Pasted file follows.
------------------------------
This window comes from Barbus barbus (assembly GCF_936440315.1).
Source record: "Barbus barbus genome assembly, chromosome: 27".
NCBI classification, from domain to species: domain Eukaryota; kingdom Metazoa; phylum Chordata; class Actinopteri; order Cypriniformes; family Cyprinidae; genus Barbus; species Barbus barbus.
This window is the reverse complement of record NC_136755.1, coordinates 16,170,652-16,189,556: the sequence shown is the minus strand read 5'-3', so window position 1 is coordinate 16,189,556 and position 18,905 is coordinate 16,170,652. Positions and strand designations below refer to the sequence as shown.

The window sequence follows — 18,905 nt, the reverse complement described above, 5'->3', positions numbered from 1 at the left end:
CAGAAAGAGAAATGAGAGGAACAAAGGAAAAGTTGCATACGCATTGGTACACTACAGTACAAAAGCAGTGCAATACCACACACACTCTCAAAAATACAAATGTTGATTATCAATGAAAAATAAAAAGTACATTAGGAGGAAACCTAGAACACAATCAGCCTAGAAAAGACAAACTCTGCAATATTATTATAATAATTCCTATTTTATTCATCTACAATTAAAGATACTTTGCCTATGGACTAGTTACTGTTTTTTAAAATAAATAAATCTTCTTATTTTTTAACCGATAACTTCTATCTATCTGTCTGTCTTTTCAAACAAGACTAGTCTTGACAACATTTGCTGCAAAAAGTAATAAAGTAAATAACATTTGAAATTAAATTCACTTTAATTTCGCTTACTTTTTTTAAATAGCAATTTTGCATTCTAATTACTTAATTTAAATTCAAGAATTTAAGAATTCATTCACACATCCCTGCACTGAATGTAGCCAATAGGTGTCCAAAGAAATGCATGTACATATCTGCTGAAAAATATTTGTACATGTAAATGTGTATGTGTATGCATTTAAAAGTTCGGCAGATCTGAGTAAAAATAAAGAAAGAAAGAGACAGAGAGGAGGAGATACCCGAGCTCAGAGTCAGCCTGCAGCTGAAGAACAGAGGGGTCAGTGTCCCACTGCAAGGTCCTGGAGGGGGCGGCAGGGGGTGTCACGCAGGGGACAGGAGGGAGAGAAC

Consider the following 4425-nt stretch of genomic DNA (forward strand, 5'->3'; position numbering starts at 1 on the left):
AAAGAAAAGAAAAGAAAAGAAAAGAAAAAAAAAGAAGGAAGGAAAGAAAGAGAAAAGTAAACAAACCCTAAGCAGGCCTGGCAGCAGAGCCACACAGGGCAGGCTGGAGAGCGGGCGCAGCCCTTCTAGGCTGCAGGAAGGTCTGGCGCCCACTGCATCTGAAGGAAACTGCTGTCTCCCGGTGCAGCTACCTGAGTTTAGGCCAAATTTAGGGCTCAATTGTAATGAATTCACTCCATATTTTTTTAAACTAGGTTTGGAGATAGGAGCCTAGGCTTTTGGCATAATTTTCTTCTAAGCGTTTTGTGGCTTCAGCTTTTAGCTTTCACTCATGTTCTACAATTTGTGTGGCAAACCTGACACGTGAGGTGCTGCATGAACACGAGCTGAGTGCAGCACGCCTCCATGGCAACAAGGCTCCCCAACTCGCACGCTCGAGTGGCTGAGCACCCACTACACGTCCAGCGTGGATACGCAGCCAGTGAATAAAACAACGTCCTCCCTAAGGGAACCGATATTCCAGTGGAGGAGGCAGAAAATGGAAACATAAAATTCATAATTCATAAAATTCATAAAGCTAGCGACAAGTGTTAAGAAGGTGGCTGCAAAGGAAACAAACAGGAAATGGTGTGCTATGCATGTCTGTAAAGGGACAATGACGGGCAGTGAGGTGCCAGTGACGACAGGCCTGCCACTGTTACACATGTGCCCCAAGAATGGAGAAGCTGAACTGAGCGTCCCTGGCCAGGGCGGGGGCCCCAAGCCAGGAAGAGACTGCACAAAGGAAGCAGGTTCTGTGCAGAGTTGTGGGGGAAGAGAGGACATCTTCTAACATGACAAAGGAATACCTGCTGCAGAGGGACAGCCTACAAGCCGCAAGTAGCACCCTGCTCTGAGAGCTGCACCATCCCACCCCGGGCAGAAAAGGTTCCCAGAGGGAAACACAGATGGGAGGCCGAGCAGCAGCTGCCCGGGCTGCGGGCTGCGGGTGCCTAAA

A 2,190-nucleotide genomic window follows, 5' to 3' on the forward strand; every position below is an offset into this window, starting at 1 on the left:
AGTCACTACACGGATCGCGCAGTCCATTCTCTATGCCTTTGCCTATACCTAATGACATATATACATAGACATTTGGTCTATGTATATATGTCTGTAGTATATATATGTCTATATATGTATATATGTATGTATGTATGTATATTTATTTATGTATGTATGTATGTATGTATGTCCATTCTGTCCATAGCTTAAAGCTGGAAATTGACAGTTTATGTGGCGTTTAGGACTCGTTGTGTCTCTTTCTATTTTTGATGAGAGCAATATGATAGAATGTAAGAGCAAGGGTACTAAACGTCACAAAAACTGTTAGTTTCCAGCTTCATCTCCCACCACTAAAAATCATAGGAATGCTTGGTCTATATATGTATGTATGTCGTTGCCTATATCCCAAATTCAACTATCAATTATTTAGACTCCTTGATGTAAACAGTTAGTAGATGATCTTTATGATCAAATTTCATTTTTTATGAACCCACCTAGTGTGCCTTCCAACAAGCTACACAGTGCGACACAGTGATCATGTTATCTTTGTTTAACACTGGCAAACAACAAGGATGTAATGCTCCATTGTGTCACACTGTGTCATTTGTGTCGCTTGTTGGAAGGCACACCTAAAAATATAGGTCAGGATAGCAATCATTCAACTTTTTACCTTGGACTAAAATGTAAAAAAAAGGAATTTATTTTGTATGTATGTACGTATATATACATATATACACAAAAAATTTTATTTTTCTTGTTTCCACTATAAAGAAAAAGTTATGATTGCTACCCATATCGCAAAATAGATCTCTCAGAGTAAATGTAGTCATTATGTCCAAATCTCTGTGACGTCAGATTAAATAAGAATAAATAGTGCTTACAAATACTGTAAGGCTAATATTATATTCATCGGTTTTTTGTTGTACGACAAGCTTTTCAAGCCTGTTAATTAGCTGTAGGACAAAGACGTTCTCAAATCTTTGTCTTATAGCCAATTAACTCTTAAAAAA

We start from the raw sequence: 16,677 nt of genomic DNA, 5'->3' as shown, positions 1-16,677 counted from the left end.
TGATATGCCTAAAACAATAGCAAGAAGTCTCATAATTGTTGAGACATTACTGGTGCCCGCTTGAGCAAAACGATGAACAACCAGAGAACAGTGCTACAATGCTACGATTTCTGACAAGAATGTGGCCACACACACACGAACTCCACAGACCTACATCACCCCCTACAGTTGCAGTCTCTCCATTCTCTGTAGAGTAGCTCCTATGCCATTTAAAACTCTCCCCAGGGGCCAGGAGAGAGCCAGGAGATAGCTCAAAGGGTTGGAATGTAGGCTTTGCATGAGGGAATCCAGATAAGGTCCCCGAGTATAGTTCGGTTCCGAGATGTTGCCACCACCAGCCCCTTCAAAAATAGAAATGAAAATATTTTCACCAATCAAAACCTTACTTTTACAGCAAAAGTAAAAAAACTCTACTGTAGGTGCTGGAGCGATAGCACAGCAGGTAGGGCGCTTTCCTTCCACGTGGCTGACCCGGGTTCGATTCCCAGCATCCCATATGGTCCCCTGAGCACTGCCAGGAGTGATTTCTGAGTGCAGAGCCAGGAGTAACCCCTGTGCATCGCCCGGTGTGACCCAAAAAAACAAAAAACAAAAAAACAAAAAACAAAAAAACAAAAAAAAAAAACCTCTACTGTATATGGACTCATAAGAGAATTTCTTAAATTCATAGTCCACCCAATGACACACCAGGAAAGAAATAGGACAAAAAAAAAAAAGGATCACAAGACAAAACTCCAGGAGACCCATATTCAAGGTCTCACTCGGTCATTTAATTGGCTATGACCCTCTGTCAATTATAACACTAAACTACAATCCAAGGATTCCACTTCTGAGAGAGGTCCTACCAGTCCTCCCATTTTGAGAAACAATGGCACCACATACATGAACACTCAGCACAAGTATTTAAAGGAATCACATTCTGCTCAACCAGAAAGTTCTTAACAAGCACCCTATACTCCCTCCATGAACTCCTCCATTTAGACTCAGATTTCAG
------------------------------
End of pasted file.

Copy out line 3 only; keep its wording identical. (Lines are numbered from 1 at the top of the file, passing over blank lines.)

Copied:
NCBI classification, from domain to species: domain Eukaryota; kingdom Metazoa; phylum Chordata; class Actinopteri; order Cypriniformes; family Cyprinidae; genus Barbus; species Barbus barbus.